I truly believe the church has lost it's touch with the prophetic and what that really means...due to a trap of individualism and a faith that focuses on that. No one person can speak into this faith anymore - so if a prophet actually came to the church's door - they wouldn't know actually know it. Now that's what it means to be asleep.

    But I also agree we are responsible for our parts in society and 'what we put out there'. Are we going to love or are we going to ruin relationships? We have a duty to our fellow human beings to be the best we can be for their personal benefit also. The better we do - the better they do also. The wrose we do, the worse others will do also (ie: having to deal with us on that level - yuck!).

    The prophets are all about morality and what a just society people need to return to - for one another's safety. I see that as a very plausible worldview and agree with a communal viewpoint.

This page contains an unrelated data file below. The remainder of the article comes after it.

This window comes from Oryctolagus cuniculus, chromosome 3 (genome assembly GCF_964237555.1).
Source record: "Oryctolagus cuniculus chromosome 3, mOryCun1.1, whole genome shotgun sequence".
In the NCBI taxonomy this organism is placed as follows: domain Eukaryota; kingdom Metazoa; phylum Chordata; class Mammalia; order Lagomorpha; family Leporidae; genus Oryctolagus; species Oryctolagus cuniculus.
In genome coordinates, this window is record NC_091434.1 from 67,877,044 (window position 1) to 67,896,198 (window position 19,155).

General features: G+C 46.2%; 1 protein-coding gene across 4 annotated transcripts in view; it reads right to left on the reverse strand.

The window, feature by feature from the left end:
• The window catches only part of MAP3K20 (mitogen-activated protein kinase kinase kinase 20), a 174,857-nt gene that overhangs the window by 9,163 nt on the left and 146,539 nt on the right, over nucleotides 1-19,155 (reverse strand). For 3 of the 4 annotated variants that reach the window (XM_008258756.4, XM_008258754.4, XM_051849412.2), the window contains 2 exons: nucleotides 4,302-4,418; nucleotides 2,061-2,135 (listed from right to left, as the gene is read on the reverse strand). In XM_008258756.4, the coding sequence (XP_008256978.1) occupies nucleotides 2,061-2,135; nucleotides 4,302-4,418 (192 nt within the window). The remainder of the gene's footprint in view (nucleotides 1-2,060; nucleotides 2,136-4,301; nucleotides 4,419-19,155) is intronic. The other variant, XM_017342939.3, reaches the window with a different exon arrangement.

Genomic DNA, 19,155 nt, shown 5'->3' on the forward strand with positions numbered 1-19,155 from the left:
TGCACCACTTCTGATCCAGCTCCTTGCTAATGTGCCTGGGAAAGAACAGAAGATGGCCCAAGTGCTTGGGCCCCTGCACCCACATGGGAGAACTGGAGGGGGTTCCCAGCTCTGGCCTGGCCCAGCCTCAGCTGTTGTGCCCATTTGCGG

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  7. Seeker, LOL, naughty are you and right on!


    Society--

    We are not removed from society - individualism makes us think this - but is obviously not true. One person's crimes can effect many people's lives - in that sense we are a community. I come from a community that recognizes this fact - one for all and all for one - and when one glorys - the rest will see the benefit...when one suffers, the rest will feel that pain.

    Very well put.

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  8. Wow- great words.

    And Heschel was right about the guilty and the responsible (he is one of my heroes)...

    We are so dis-integrated as a culture and society. The bombs of the current administration have torn us asunder. We must knit ourselves back, heal and be responsible for each life. We are interconnected and interdependent.

    How unAmerican! You know me though!